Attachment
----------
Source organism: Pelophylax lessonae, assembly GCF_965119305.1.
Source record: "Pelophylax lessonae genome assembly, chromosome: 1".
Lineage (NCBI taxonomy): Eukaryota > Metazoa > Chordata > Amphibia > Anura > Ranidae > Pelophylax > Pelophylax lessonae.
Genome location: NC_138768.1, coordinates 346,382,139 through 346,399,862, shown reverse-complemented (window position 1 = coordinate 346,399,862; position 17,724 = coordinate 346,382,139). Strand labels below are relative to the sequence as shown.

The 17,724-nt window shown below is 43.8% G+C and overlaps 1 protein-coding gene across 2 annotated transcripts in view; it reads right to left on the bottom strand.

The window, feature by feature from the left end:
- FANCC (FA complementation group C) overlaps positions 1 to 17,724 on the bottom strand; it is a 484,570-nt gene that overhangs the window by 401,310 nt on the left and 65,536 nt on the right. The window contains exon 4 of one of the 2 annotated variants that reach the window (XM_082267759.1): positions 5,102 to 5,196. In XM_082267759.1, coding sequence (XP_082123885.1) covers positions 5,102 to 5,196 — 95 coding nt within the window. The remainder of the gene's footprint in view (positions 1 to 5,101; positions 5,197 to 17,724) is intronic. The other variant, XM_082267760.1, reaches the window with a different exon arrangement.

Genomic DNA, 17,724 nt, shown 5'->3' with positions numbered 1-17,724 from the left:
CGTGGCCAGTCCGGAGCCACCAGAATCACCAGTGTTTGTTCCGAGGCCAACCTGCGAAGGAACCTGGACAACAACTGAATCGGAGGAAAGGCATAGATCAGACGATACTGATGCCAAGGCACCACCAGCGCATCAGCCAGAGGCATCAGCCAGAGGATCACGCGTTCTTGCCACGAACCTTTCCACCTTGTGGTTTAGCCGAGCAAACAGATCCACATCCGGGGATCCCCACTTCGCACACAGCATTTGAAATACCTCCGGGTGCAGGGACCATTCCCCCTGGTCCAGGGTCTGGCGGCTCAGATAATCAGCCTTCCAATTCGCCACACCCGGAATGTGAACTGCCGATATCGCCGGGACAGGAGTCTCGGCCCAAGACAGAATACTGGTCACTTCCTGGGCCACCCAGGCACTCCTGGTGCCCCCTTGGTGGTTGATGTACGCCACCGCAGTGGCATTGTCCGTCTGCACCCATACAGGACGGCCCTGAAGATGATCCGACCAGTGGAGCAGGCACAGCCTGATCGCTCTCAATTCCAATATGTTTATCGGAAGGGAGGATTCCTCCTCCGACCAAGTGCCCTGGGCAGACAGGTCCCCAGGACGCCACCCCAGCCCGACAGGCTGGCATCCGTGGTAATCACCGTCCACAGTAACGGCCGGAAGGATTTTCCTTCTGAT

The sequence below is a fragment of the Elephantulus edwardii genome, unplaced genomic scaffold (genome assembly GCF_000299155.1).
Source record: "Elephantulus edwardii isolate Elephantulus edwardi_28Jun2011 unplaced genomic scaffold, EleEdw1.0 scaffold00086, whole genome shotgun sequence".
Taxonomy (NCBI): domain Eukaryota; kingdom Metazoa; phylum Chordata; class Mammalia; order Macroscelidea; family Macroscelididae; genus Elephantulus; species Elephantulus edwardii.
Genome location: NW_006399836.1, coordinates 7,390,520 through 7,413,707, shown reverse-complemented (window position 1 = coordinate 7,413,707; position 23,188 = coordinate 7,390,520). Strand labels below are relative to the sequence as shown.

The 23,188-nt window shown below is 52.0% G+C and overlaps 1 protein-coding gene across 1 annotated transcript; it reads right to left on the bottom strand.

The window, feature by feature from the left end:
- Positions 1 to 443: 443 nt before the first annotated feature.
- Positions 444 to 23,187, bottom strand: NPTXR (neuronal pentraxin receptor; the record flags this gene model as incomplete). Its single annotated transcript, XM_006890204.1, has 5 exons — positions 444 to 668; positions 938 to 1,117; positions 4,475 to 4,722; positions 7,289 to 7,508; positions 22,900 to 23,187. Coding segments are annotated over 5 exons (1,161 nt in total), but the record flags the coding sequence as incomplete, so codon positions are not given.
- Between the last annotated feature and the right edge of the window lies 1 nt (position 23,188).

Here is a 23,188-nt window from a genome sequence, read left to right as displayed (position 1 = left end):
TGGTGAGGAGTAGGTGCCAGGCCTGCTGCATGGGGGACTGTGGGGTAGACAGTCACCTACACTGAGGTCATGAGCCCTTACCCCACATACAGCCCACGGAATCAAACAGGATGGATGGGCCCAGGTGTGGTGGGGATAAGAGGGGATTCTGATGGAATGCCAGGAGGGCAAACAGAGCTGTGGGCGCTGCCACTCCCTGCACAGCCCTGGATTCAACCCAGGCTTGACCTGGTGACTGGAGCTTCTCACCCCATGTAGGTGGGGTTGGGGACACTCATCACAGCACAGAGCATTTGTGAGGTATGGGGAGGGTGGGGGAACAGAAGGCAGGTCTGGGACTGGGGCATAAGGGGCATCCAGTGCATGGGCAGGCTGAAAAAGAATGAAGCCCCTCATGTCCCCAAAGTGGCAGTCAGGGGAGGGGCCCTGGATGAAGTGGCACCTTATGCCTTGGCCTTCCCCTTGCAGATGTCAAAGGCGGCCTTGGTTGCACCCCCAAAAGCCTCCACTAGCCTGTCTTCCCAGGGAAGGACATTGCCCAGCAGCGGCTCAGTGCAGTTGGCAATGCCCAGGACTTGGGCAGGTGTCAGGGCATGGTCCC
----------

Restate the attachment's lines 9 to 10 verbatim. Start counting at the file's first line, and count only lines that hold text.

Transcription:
CGTGGCCAGTCCGGAGCCACCAGAATCACCAGTGTTTGTTCCGAGGCCAACCTGCGAAGGAACCTGGACAACAACTGAATCGGAGGAAAGGCATAGATCAGACGATACTGATGCCAAGGCACCACCAGCGCATCAGCCAGAGGCATCAGCCAGAGGATCACGCGTTCTTGCCACGAACCTTTCCACCTTGTGGTTTAGCCGAGCAAACAGATCCACATCCGGGGATCCCCACTTCGCACACAGCATTTGAAATACCTCCGGGTGCAGGGACCATTCCCCCTGGTCCAGGGTCTGGCGGCTCAGATAATCAGCCTTCCAATTCGCCACACCCGGAATGTGAACTGCCGATATCGCCGGGACAGGAGTCTCGGCCCAAGACAGAATACTGGTCACTTCCTGGGCCACCCAGGCACTCCTGGTGCCCCCTTGGTGGTTGATGTACGCCACCGCAGTGGCATTGTCCGTCTGCACCCATACAGGACGGCCCTGAAGATGATCCGACCAGTGGAGCAGGCACAGCCTGATCGCTCTCAATTCCAATATGTTTATCGGAAGGGAGGATTCCTCCTCCGACCAAGTGCCCTGGGCAGACAGGTCCCCAGGACGCCACCCCAGCCCGACAGGCTGGCATCCGTGGTAATCACCGTCCACAGTAACGGCCGGAAGGATTTTCCTTCTGAT

The sequence below is a fragment of the Elephantulus edwardii genome, unplaced genomic scaffold (genome assembly GCF_000299155.1).